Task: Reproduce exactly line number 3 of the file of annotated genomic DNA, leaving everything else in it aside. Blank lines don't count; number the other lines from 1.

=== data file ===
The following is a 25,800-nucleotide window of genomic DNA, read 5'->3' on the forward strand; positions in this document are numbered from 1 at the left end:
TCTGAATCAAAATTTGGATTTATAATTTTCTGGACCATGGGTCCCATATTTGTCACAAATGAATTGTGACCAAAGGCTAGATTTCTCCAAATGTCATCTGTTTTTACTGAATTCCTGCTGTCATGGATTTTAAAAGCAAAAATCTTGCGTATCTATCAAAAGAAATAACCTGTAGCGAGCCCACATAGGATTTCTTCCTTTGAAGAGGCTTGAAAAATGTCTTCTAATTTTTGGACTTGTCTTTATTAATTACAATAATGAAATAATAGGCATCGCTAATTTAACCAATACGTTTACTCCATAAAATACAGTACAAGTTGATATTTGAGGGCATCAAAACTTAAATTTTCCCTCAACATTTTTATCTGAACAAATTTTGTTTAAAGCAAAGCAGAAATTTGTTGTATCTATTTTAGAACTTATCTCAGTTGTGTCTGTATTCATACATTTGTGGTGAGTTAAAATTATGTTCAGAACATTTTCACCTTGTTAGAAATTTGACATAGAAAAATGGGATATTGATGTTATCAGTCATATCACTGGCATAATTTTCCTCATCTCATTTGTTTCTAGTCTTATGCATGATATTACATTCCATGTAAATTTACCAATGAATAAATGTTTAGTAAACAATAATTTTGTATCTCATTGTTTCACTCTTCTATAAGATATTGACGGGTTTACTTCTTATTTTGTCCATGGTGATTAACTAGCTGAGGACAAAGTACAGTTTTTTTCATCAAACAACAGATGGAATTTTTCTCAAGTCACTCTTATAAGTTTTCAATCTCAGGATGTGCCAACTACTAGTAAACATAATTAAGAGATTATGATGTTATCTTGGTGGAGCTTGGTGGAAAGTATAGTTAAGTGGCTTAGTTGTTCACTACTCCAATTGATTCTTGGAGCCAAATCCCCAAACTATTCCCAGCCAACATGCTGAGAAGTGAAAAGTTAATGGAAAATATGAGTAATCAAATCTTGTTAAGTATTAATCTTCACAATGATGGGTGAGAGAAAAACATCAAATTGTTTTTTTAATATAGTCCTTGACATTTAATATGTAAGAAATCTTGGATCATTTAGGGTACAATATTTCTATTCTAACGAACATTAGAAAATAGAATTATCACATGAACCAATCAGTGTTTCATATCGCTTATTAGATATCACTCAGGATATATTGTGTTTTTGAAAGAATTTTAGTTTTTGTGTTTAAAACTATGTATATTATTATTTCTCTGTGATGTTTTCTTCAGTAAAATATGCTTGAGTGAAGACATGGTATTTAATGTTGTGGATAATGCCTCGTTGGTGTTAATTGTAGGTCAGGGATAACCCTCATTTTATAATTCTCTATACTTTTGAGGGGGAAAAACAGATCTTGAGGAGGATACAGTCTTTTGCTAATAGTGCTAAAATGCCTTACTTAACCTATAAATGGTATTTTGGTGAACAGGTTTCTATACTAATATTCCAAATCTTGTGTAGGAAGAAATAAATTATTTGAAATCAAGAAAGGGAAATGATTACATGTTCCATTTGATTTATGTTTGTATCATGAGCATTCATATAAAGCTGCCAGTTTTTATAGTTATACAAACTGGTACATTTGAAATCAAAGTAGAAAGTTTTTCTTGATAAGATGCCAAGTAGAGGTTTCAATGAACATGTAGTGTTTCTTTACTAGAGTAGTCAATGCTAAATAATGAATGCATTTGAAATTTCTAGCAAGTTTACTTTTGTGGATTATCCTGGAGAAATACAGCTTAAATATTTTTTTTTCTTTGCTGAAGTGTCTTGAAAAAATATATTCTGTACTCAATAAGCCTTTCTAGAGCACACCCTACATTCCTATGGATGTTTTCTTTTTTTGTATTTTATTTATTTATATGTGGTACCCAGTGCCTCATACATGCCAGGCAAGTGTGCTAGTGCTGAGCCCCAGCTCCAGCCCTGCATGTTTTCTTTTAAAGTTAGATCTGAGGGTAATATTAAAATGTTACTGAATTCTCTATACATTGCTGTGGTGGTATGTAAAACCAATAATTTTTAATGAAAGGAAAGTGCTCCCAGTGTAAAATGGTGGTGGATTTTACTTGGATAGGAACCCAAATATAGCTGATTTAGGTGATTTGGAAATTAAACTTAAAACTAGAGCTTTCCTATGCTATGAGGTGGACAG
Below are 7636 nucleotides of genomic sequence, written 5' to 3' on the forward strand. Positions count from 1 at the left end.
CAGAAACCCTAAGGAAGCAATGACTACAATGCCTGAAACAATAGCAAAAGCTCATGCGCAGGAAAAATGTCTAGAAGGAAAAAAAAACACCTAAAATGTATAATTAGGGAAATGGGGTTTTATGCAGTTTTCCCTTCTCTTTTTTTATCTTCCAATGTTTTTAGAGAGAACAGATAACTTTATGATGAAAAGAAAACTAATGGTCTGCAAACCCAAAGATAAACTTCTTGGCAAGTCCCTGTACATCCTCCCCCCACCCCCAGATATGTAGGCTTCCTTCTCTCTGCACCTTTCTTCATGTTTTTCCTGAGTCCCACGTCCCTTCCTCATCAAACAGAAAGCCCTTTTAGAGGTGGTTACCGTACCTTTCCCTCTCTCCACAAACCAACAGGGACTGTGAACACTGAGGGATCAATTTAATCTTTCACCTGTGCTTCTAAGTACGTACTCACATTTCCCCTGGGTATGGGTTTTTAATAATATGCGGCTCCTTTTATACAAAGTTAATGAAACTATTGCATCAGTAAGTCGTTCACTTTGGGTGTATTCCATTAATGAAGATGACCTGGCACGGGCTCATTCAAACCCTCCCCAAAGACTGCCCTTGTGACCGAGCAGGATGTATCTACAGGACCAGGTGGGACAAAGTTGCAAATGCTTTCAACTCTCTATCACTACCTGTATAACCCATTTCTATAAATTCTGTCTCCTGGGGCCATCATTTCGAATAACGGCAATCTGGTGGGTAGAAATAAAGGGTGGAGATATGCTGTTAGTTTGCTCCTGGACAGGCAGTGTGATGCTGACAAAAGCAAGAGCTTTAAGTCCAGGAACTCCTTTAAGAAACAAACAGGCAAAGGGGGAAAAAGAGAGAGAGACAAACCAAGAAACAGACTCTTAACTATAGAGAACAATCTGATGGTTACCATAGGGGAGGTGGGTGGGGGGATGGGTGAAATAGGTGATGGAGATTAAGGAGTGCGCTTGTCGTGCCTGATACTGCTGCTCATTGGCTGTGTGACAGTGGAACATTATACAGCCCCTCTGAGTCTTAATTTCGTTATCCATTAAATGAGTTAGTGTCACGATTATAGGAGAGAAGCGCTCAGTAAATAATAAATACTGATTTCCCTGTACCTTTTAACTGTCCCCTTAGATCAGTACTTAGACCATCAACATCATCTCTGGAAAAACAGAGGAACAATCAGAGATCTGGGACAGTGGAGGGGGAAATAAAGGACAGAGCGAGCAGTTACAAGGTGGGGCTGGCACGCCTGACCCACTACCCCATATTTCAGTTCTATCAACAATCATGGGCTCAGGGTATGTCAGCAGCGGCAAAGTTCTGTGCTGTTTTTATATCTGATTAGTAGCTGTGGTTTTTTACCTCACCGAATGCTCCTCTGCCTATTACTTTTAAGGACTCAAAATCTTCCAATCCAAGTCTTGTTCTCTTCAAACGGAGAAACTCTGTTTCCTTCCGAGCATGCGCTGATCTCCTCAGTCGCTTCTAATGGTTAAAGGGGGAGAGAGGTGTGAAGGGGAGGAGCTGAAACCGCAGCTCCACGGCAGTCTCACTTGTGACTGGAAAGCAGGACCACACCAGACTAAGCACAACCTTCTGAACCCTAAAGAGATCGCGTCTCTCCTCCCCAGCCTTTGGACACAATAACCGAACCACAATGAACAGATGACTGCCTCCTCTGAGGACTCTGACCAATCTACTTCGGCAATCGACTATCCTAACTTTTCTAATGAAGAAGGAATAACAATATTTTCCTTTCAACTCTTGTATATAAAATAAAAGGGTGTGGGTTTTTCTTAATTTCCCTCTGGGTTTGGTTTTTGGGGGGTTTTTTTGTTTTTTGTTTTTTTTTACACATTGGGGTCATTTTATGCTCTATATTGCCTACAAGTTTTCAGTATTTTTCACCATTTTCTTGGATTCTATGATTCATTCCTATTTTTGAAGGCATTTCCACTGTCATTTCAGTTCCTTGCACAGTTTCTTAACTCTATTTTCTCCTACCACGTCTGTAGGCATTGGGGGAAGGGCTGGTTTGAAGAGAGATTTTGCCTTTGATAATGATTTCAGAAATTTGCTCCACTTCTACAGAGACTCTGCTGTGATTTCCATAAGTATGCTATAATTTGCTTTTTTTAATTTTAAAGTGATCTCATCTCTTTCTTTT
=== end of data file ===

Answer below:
Below are 7636 nucleotides of genomic sequence, written 5' to 3' on the forward strand. Positions count from 1 at the left end.